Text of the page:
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- "). Sufferers of both Type 2 diabetes and depression are at greater risk for complications over five years (Lin et al., 2010), including mortality (Katon et al., 2005; Roglic and Unwin, 2010), compared to those without depression. Given the bidirectional relationship (Mezuk et al., 2008) and comorbidity between depression and diabetes, it is not surprising that many of the same poor lifestyle factors associated with Type 2 diabetes, specifically diet and physical activity, are also associated with depression (Strine et al., 2008; Weber et al., 2000). Diet is a major lifestyle factor implicated in, and used to manage Type 2 diabetes, and has also been shown to be associated with risk for depression. "
ABSTRACT: Background: Type 2 diabetes and depression are commonly comorbid high-prevalence chronic disorders. Diet is a key diabetes risk factor and recent research has highlighted the relevance of diet as a possible risk for factor common mental disorders. This study aimed to investigate the interrelationship among dietary patterns, diabetes and depression. Methods: Data were integrated from the National Health and Nutrition Examination Study (2009-2010) for adults aged 18+ (n=4588, Mean age=43yr). Depressive symptoms were measured by the Patient Health Questionnaire-9 and diabetes status determined via self-report, usage of diabetic medication and/or fasting glucose levels ≥126mg/dL and a glycated hemoglobin level ≥6.5% (48mmol/mol). A 24-h dietary recall interview was given to determine intakes. Multiple logistic regression was employed, with depression the outcome, and dietary patterns and diabetes the predictors. Covariates included gender, age, marital status, education, race, adult food insecurity level, ratio of family income to poverty, and serum C-reactive protein. Results: Exploratory factor analysis revealed five dietary patterns (healthy; unhealthy; sweets; 'Mexican' style; breakfast) explaining 39.8% of the total variance. The healthy dietary pattern was associated with reduced odds of depression for those with diabetes (OR 0.68, 95% CI [0.52, 0.88], p=0.006) and those without diabetes (OR 0.79, 95% CI [0.64, 0.97], p=0.029) (interaction p=0.048). The relationship between the sweets dietary pattern and depression was fully explained by diabetes status. Conclusion: In this study, a healthy dietary pattern was associated with a reduced likelihood of depressive symptoms, especially for those with Type 2 diabetes.Journal of Affective Disorders 11/2014; 174C:215-224. DOI:10.1016/j.jad.2014.11.030 · 3.38 Impact Factor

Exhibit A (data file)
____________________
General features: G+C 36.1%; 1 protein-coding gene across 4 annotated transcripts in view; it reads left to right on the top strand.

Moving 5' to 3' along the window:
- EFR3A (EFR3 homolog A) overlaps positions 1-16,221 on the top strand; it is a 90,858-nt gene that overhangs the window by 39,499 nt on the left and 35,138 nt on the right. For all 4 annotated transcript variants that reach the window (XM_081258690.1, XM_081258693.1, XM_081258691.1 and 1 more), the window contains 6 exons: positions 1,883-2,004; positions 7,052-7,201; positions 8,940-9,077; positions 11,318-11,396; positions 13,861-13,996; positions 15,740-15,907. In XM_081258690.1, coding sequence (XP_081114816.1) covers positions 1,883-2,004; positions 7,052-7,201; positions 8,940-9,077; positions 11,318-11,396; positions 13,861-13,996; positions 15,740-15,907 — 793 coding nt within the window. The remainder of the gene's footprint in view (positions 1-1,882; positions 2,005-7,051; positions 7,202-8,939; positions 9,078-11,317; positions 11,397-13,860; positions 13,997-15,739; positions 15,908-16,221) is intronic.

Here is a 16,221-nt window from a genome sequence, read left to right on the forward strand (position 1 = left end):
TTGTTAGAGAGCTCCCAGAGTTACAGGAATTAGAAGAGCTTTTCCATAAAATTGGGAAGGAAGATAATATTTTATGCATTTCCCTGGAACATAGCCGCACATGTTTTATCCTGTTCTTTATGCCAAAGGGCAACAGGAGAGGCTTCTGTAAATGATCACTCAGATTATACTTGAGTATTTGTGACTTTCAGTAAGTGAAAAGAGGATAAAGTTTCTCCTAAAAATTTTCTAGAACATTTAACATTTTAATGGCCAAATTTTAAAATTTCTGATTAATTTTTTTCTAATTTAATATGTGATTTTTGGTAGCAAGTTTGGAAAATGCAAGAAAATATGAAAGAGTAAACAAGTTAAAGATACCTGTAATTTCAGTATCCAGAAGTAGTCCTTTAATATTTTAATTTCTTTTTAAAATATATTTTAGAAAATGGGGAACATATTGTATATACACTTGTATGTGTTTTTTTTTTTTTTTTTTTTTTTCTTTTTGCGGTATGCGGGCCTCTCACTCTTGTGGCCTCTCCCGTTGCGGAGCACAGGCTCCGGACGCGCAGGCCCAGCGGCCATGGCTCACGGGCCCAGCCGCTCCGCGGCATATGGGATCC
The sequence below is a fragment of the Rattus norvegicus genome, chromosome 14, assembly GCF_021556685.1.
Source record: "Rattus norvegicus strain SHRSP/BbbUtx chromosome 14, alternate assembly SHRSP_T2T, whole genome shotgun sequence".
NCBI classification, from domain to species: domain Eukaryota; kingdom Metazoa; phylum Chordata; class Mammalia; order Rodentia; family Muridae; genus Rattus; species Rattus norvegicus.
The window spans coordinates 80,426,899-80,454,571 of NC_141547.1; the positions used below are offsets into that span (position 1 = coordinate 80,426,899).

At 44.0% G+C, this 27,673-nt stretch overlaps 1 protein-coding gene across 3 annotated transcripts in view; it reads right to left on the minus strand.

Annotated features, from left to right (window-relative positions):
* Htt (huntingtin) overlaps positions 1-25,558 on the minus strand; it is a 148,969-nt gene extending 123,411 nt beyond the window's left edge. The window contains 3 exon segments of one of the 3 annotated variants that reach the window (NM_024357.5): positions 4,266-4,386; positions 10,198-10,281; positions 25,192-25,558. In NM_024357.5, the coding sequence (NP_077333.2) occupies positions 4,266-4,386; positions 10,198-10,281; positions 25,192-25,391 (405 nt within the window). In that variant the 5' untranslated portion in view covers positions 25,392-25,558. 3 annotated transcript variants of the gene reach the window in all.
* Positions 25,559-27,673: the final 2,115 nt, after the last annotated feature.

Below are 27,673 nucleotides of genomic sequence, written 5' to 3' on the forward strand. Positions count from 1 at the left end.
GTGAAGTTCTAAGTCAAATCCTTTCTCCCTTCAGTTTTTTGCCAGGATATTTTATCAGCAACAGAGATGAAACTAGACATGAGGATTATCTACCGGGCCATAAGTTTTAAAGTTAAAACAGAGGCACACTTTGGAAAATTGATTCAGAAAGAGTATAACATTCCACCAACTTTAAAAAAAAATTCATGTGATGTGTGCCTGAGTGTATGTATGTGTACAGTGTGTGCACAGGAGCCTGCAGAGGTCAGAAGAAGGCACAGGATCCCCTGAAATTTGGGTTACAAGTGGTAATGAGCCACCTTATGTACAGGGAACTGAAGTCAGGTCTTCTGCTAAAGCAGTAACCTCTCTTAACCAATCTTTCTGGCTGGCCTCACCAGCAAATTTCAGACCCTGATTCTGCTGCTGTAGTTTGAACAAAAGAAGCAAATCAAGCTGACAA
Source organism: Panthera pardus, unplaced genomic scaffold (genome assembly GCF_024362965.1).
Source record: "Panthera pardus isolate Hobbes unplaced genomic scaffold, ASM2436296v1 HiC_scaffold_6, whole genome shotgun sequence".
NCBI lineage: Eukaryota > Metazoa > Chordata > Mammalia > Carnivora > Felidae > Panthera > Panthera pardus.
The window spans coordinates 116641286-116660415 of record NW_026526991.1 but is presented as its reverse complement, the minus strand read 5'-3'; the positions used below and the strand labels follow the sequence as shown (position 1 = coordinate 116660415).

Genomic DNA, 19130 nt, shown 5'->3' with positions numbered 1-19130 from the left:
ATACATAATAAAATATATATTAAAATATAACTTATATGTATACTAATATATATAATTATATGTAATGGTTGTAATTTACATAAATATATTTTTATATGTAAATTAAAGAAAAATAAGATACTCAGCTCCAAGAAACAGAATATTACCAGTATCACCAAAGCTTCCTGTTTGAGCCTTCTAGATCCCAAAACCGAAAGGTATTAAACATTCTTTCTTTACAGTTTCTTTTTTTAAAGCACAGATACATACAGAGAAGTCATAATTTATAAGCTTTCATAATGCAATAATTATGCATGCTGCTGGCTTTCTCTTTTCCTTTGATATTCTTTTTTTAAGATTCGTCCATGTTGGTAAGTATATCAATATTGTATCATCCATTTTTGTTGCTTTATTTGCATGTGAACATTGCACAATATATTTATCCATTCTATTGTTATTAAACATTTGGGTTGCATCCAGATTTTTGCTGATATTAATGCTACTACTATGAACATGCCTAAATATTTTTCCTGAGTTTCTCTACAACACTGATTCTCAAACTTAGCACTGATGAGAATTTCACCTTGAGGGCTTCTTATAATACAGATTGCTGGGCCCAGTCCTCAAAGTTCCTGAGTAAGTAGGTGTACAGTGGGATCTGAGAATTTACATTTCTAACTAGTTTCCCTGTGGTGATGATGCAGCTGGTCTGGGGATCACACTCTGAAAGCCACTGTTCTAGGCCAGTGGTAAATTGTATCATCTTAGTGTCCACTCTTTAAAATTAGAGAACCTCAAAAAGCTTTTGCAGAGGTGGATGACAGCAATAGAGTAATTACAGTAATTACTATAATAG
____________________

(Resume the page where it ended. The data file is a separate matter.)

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- "Happier individuals have a healthier diet, eating more fruits and vegetables (Blanchflower, Oswald, & Stewart-Brown, 2013), and healthy parents in turn are likely to have healthier offspring (e.g., Carone et al., 2010). Conversely, people with depression are more likely to use alcohol to excess, be physically inactive, smoke, be obese, and suffer illnesses such as diabetes and cardiovascular disease (Strine et al., 2008). Happy people not only have better health but also have higher levels of fecundity. "
ABSTRACT: Evidence shows that people feel mild positive moods when no strong emotional events are occurring, a phenomenon known as positive mood offset. We offer an evolutionary explanation of this characteristic, showing that it improves fertility, fecundity, and health, and abets other characteristics that were critical to reproductive success. We review research showing that positive mood offset is virtually universal in the nations of the world, even among people who live in extremely difficult circumstances. Positive moods increase the likelihood of the types of adaptive behaviors that likely characterized our Paleolithic ancestors, such as creativity, planning, mating, and sociality. Because of the ubiquity and apparent advantages of positive moods, it is a reasonable hypothesis that humans were selected for positivity offset in our evolutionary past. We outline additional evidence that is needed to help confirm that positive mood offset is an evolutionary adaptation in humans and we explore the research questions that the hypothesis generates.Personality and Social Psychology Review 09/2014; 19(3). DOI:10.1177/1088868314544467 · 7.55 Impact Factor